• by Dwayne Location: Greenville on Nov 18, 2008 at 10:35 AM
    Top lawmakers suffer from bailout fatigue? How about the taxpayer and our children's children who will undoubtedly fund this atrocity for years to come? Democrat Nancy Pelosi was under scrutiny not more than a year ago for wanting her own 747 to fly around in. She is really helping the environment. Congress is hypocritical and proving themselves incompetent to deal with issues higher than their own greed.
  • by Tad Location: Jamesville on Nov 18, 2008 at 10:12 AM
    Julie, if the CEO's worked for free the auto industry's business model would fail in the current and future business climates. It is simple actually, the average worker for the auto manufacturers makes far too much money for the industry to survive without restructuring. We should let it happen now, before the government sinks billions of taxpayer dollars in companies that will eventually fail anyway. Refusing to bail them out will save them. We should not spend good money after bad. We shouldn't be bailing out the banks either. Yet I say that acknowledging the fact that alot of the banking industries problems were forced on them by Clinton administration programs designed to increase minority home ownership. A noble idea that just had no chance of working long term. The chickens just came home to roost with Barney Frank, George Bush, John McCain and barack obama asleep at the switch. Don't fret, if the car makers are allowed to reorganize, there will still be chevys and fords.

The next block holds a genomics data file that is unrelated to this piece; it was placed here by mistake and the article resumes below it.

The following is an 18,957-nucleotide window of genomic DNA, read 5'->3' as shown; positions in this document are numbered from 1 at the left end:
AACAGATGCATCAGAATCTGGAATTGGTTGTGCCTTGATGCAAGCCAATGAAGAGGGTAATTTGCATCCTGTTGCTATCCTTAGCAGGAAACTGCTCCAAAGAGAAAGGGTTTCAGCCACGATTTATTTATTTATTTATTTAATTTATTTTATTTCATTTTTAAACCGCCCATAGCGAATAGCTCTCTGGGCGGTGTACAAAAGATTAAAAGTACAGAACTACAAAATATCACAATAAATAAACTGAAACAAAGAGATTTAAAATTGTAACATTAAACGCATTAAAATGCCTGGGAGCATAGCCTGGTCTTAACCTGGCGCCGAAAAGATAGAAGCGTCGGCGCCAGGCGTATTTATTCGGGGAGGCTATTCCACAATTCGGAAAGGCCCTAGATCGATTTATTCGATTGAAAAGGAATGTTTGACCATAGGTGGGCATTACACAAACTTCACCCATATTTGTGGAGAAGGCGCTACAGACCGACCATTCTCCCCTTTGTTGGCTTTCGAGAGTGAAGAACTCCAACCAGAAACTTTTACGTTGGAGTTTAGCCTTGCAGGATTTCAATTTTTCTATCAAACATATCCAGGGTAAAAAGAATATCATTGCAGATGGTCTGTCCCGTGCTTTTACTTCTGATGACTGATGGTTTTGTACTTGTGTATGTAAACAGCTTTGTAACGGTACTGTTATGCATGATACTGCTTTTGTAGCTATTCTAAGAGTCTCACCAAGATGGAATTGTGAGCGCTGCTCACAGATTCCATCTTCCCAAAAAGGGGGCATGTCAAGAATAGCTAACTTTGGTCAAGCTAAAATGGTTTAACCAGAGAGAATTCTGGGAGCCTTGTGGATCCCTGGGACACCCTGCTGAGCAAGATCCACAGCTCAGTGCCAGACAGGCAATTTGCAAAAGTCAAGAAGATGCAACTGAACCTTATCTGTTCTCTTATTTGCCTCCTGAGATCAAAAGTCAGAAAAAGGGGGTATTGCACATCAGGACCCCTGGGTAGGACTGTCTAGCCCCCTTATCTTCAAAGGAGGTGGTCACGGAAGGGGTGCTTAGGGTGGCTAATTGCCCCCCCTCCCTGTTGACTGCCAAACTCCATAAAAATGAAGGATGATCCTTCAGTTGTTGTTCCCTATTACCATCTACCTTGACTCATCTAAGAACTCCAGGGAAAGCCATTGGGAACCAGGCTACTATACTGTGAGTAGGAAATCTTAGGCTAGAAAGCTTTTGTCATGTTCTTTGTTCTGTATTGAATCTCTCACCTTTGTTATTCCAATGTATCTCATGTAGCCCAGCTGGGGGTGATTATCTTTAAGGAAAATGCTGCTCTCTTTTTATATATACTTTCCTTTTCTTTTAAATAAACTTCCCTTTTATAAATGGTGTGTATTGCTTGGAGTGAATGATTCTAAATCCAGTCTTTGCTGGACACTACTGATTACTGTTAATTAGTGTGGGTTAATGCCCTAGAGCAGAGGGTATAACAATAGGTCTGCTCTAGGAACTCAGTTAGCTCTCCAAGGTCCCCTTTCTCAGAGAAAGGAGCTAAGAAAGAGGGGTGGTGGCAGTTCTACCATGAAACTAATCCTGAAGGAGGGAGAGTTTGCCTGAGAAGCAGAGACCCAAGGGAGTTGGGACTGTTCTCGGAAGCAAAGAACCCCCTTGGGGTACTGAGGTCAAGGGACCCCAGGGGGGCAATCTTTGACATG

• by Obama Snake Oil Co Location: Washington on Nov 18, 2008 at 10:11 AM
    Seems the average UAW worker for GM makes $56 thousand per year. Teachers with college average is $37 thousand. They assemble cars for less than teachers assemble children into usefull adults...
  • by Julie Location: Jville on Nov 18, 2008 at 09:18 AM